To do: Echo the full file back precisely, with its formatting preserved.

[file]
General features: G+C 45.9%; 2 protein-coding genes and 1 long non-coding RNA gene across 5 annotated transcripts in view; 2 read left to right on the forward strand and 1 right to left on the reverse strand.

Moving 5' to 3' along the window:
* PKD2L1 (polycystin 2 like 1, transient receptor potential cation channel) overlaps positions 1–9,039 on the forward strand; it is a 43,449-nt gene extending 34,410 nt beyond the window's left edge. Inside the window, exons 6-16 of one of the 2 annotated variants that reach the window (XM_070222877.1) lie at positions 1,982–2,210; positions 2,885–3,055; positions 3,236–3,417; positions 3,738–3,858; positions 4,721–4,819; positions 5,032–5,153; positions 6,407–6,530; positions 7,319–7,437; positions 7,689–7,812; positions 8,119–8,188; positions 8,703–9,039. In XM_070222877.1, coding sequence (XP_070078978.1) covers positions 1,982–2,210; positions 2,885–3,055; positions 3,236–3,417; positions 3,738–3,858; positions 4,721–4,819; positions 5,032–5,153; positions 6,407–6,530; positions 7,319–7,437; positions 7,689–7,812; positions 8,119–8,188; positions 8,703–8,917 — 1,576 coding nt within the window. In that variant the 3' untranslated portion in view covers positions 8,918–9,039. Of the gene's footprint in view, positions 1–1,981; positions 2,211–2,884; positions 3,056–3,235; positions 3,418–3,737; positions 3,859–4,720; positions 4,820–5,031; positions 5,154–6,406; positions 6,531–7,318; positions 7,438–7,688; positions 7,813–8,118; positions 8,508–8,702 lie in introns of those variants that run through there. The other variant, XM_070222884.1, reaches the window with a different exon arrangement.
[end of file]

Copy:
General features: G+C 45.9%; 2 protein-coding genes and 1 long non-coding RNA gene across 5 annotated transcripts in view; 2 read left to right on the forward strand and 1 right to left on the reverse strand.

Moving 5' to 3' along the window:
* PKD2L1 (polycystin 2 like 1, transient receptor potential cation channel) overlaps positions 1–9,039 on the forward strand; it is a 43,449-nt gene extending 34,410 nt beyond the window's left edge. Inside the window, exons 6-16 of one of the 2 annotated variants that reach the window (XM_070222877.1) lie at positions 1,982–2,210; positions 2,885–3,055; positions 3,236–3,417; positions 3,738–3,858; positions 4,721–4,819; positions 5,032–5,153; positions 6,407–6,530; positions 7,319–7,437; positions 7,689–7,812; positions 8,119–8,188; positions 8,703–9,039. In XM_070222877.1, coding sequence (XP_070078978.1) covers positions 1,982–2,210; positions 2,885–3,055; positions 3,236–3,417; positions 3,738–3,858; positions 4,721–4,819; positions 5,032–5,153; positions 6,407–6,530; positions 7,319–7,437; positions 7,689–7,812; positions 8,119–8,188; positions 8,703–8,917 — 1,576 coding nt within the window. In that variant the 3' untranslated portion in view covers positions 8,918–9,039. Of the gene's footprint in view, positions 1–1,981; positions 2,211–2,884; positions 3,056–3,235; positions 3,418–3,737; positions 3,859–4,720; positions 4,820–5,031; positions 5,154–6,406; positions 6,531–7,318; positions 7,438–7,688; positions 7,813–8,118; positions 8,508–8,702 lie in introns of those variants that run through there. The other variant, XM_070222884.1, reaches the window with a different exon arrangement.